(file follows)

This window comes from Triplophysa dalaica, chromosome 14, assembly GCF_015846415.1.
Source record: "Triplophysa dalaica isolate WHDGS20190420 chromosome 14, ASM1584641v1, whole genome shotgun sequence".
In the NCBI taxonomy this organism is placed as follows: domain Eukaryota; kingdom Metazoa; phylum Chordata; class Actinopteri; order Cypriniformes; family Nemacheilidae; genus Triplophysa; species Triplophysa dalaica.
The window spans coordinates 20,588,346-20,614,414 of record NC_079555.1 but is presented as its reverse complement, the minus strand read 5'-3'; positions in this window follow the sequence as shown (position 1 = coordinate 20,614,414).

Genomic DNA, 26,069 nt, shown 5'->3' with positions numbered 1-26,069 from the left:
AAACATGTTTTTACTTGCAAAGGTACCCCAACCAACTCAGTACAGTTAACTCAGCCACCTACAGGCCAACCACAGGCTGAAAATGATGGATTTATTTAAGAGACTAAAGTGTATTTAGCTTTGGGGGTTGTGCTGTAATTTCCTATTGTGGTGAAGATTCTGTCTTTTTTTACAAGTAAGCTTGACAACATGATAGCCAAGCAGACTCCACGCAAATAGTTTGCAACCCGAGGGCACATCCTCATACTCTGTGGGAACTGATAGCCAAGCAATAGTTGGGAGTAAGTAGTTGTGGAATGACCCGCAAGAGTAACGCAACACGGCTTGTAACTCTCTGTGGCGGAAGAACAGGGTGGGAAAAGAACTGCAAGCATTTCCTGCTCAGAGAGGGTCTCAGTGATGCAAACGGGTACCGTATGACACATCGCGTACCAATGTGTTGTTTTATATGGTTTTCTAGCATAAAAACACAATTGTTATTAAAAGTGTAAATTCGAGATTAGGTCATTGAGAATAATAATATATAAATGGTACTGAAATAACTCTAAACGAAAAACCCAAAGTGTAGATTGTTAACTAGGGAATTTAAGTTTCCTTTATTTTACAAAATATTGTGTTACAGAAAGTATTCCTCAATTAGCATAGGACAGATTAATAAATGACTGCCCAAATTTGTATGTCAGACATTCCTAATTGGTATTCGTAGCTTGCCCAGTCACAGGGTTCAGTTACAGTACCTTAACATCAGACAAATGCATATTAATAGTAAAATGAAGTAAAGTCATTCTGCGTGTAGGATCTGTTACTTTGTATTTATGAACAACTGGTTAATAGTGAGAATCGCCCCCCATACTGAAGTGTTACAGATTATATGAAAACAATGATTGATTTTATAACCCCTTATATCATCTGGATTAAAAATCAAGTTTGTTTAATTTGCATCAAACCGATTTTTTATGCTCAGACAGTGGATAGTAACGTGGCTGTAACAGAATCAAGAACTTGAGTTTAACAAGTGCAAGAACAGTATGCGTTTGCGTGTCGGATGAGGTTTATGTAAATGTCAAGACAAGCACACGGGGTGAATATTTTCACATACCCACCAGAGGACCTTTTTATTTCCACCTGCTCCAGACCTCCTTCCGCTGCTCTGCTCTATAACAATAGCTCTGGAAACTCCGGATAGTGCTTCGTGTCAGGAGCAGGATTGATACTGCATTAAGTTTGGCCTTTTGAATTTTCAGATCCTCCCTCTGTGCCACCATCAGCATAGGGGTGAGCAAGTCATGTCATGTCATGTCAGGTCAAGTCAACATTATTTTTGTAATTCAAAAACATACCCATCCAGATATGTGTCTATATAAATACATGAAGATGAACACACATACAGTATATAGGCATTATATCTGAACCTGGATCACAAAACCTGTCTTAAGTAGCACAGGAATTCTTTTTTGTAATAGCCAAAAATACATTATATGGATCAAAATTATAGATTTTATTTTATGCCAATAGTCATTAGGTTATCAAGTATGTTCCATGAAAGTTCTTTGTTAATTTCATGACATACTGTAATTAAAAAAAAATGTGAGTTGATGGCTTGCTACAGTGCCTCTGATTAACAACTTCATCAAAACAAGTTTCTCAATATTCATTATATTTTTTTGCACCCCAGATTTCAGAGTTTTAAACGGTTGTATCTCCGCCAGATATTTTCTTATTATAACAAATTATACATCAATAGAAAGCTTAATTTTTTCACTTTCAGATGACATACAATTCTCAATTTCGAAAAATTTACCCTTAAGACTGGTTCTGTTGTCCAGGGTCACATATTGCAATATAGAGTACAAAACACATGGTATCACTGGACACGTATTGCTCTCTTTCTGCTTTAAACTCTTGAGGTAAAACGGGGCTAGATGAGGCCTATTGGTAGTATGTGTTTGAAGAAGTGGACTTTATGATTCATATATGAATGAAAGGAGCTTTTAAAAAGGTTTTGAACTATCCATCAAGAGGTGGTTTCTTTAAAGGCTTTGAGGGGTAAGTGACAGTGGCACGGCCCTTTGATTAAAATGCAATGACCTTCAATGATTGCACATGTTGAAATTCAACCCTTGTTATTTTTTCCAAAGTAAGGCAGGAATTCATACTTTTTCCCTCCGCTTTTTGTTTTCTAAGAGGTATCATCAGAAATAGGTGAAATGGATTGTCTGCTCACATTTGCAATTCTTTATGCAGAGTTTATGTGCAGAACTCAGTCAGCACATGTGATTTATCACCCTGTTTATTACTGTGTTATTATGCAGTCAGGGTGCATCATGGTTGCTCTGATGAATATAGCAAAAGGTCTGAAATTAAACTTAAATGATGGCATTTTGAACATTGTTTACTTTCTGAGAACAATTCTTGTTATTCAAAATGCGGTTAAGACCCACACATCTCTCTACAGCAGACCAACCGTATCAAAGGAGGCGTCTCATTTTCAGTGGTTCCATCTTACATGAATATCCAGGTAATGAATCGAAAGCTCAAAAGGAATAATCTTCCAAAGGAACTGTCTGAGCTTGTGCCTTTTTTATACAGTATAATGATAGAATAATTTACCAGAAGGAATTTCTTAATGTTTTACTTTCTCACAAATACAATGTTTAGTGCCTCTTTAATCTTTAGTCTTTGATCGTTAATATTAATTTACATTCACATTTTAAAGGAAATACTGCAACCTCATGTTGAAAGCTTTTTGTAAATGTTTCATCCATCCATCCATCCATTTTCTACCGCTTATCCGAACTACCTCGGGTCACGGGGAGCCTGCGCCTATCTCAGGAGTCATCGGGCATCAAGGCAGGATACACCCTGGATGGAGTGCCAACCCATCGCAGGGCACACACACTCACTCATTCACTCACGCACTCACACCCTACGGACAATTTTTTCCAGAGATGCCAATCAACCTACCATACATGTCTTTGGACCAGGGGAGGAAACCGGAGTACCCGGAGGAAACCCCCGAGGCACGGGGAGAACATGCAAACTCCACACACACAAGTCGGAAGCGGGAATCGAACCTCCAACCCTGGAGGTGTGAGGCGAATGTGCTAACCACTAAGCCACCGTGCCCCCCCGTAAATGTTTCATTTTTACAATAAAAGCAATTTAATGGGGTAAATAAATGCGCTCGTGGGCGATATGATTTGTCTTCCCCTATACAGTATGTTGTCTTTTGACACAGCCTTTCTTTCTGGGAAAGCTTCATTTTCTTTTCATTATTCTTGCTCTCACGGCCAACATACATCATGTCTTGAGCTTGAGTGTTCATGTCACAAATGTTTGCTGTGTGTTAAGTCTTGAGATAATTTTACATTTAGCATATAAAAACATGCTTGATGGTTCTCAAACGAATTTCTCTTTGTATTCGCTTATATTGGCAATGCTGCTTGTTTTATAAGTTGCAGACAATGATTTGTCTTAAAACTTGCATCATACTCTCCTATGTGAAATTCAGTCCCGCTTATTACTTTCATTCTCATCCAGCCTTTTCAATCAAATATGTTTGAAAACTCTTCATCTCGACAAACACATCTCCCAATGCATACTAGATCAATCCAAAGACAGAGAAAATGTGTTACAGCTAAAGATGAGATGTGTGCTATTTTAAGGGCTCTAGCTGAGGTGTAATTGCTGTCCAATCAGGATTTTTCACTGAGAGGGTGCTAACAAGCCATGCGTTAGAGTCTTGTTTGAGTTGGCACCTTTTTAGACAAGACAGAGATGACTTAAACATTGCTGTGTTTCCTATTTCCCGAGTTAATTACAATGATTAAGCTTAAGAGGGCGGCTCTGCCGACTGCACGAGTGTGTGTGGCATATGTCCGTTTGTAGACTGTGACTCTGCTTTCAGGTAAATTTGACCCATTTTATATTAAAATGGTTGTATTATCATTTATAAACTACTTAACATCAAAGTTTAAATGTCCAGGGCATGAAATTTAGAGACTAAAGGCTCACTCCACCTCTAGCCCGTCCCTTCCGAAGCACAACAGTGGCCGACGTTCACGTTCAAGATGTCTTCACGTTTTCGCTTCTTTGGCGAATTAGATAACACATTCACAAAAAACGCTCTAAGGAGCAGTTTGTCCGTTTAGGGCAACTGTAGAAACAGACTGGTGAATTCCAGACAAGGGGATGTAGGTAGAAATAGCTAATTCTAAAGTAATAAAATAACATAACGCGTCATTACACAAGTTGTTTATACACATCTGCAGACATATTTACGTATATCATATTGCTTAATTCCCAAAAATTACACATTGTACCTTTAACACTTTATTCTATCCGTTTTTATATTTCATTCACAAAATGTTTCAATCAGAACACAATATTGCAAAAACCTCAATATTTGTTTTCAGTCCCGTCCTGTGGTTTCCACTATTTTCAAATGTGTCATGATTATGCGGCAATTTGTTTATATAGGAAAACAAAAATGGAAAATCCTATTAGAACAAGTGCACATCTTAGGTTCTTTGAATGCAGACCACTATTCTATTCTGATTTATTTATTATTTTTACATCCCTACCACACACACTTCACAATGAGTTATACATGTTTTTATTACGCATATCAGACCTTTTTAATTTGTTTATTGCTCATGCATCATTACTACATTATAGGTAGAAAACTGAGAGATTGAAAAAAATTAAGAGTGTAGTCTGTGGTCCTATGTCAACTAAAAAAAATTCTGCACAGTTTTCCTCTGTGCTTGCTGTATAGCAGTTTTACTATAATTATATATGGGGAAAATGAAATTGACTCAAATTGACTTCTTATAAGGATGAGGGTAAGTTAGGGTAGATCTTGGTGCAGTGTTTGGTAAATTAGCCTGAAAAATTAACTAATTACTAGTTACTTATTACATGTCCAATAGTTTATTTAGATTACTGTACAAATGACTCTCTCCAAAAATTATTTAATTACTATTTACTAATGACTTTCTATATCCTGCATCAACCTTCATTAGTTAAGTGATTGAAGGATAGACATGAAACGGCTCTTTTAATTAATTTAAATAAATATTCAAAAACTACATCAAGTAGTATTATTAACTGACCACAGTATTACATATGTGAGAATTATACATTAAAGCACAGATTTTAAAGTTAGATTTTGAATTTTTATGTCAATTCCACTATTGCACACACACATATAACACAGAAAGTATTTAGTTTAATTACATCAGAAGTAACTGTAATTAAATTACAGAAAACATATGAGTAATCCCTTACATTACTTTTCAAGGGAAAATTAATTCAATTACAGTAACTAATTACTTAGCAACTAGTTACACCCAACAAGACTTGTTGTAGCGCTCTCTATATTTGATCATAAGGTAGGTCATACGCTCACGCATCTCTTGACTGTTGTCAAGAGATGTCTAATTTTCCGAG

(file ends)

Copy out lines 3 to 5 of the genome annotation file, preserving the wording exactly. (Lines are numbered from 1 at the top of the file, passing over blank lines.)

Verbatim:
In the NCBI taxonomy this organism is placed as follows: domain Eukaryota; kingdom Metazoa; phylum Chordata; class Actinopteri; order Cypriniformes; family Nemacheilidae; genus Triplophysa; species Triplophysa dalaica.
The window spans coordinates 20,588,346-20,614,414 of record NC_079555.1 but is presented as its reverse complement, the minus strand read 5'-3'; positions in this window follow the sequence as shown (position 1 = coordinate 20,614,414).

Genomic DNA, 26,069 nt, shown 5'->3' with positions numbered 1-26,069 from the left: